Br-                  bromo               NH3                ammine

                  F-                   fluoro              H2O                aqua

                  O2-                  oxo                 NO                 Nitrosyl

                  OH-                  Hydroxo             CO                 Carbonyl

                  CN-                  cyano               O2                 dioxygen

                  C2O42-               oxalato             N2                 dinitrogen

                  CO32-                carbonato           C5H5N              pyridine

                  CH3COO-              acetato             H2NCH2CH2NH2 ethylenediamine


3. Greek prefixes are used to designate the number of each type of ligand in the complex ion,

       a) e.g. di-, tri- and tetra-.

        b) If the ligand already contains a Greek prefix (e.g. ethylenediamine) or if it is polydentate ligands
(ie. can attach at more than one binding site) the prefixes bis-, tris-, tetrakis-, pentakis-, are used instead.

Table 2. Numerical Prefixes

                       Number Prefix               Number Prefix        Number Prefix

                       1           mono            5       penta        9         nona
                                                           (pentakis)             (ennea)

                       2           di (bis)        6       hexa         10        deca
                                                           (hexakis)

                       3           tri (tris)      7       hepta        11        undeca

                       4           tetra           8       octa         12        dodeca
                                   (tetrakis)

4. After naming the ligands, name the central metal.

        a) If the complex ion is a cation, the metal is named same as the element. For example, Co in a complex
cation is called cobalt and Pt is called platinum.
      b) If the complex ion is an anion, the name of the metal ends with the suffix –ate. For example, Co in a
complex anion is called cobaltate and Pt is called platinate. For some metals, the Latin names are used in the
complex anions e.g. Fe is called ferrate (not ironate).

Table 3: Name of Metals in Anionic Complexes

                 Name of Metal                           Name in an Anionic Complex

                 Iron                                    Ferrate

                 Copper                                  Cuprate

                 Lead                                    Plumbate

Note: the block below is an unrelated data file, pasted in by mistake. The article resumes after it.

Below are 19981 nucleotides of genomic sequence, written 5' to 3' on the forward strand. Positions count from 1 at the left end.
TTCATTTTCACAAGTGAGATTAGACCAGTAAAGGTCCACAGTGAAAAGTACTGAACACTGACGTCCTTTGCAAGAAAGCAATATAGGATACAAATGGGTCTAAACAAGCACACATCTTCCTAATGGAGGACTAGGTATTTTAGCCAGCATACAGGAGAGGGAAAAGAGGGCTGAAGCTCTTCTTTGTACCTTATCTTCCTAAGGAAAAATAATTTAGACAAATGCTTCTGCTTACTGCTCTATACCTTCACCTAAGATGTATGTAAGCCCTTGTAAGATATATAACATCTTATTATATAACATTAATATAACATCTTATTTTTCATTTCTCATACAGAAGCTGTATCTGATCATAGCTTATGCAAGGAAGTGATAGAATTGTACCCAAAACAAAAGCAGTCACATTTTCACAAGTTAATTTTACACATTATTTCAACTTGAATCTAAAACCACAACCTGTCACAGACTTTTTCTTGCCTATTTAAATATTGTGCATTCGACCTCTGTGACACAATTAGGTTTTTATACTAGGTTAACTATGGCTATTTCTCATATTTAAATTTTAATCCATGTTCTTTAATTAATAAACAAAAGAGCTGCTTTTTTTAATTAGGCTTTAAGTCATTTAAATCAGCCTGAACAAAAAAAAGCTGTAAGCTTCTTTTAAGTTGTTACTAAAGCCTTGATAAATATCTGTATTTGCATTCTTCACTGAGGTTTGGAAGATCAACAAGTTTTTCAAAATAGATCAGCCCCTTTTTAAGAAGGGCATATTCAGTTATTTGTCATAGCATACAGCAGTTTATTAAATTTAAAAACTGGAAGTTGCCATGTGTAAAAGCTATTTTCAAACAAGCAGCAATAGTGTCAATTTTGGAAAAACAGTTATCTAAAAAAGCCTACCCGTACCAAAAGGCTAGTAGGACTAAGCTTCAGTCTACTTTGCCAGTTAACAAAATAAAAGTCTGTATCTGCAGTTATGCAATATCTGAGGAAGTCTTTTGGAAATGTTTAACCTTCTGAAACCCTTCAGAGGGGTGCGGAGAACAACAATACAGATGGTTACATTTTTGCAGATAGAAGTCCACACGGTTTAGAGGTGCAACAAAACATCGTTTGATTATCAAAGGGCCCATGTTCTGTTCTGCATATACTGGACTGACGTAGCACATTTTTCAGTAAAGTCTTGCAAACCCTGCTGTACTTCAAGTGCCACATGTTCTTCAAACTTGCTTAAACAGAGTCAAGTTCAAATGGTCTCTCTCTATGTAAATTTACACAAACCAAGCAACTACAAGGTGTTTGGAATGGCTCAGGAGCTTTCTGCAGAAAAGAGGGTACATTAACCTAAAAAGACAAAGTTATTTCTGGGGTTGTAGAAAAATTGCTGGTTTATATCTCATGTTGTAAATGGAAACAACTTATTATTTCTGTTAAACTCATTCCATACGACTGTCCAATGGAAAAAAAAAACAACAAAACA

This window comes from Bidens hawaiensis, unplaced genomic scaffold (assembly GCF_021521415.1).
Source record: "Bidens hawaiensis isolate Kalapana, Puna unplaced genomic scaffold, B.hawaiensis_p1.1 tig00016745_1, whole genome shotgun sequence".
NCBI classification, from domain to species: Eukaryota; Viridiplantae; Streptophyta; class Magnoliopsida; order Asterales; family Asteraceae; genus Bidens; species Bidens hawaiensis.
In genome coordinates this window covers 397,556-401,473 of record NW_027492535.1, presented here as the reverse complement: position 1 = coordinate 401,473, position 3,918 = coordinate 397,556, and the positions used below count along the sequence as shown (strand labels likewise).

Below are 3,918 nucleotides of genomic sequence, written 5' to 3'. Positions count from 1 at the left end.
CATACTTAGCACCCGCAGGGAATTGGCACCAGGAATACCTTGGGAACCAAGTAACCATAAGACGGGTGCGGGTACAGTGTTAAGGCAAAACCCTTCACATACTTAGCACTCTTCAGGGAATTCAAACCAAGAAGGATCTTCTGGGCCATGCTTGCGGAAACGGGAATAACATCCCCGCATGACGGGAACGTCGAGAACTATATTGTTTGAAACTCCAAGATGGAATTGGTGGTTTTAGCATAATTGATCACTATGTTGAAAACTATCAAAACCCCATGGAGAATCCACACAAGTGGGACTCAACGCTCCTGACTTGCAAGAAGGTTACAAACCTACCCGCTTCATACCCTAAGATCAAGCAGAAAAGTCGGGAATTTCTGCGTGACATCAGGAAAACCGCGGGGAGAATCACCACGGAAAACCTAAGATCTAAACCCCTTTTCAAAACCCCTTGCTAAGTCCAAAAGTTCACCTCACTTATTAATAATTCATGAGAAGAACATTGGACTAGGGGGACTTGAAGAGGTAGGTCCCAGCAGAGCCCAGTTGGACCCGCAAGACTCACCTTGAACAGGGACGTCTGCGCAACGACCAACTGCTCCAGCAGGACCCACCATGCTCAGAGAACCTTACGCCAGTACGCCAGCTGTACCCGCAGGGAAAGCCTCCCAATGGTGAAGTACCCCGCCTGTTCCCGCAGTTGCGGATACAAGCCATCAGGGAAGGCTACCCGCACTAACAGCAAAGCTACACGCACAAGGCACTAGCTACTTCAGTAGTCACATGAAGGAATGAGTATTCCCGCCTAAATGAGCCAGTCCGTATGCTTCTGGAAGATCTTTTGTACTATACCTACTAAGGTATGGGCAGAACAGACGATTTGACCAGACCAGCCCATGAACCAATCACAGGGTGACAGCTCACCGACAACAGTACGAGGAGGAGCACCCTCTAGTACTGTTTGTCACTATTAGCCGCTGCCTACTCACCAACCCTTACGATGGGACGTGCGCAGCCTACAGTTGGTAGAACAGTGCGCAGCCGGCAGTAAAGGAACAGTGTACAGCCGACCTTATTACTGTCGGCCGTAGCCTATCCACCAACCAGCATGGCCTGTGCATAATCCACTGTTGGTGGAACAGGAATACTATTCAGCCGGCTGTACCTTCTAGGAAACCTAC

Silver                                  Argenate

                 Gold                                    Aurate

                 Tin                                     Stannate

5. Following the name of the metal, the oxidation state of the metal in the complex is given as a Roman numeral
in parentheses.

Examples Give the systematic names for the following coordination compounds:

1. [Cr(NH3)3(H2O)3]Cl3

Answer: triamminetriaquachromium(III) chloride

Solution: The complex ion is inside the parentheses, which is a cation.

The ammine ligands are named before the aqua ligands according to alphabetical order.

Since there are three chlorides binding with the complex ion, the charge on the complex ion must be +3
(since the compound is electrically neutral).

From the charge on the complex ion and the charge on the ligands, we can calculate the oxidation number
of the metal. In this example, all the ligands are neutral molecules. Therefore, the oxidation number of
chromium must be same as the charge of the complex ion, +3.

2. [Pt(NH3)5Cl]Br3

Answer: pentaamminechloroplatinum(IV) bromide

Solution: The complex ion is a cation, the counter anion is the 3 bromides.

The charge of the complex ion must be +3 since it bonds with 3 bromides.

The NH3 are neutral molecules while the chloride carries - 1 charge. Therefore, the oxidation number of
platinum must be +4.

3. [Pt(H2NCH2CH2NH2)2Cl2]Cl2
Answer: dichlorobis(ethylenediamine)platinum(IV) chloride

Solution: ethylenediamine is a bidentate ligand, the bis- prefix is used instead of di-

4. K4[Fe(CN)6]

Answer: potassium hexacyanoferrate(II)

Solution: potassium is the cation and the complex ion is the anion.

Since there are 4 K+ binding with a complex ion, the charge on the complex ion must be  4.

Since each ligand carries –1 charge, the oxidation number of Fe must be +2.

The common name of this compound is potassium ferrocyanide.

5. Na2[NiCl4]

Answer: sodium tetrachloronickelate(II)

Solution: The complex ion is the anion so we have to add the suffix –ate in the name of the metal.

Electronic Structures of Transition Metal Atoms and Ions

In the Periodic Table, there are three transition metal series: 1st, Sc-Zn; 2nd, Y-Cd; and 3rd, La-Hg. The
chemical and physical properties of the transition metal atoms and elements do not change periodically across a
period as much as the representative atoms and elements of the same period. Thus, there are similarities in
properties not only in families (columns) but also across periods for the transition metal atoms and elements.

The transition metal atoms have a great variety of oxidation states. For example, manganese can form oxidation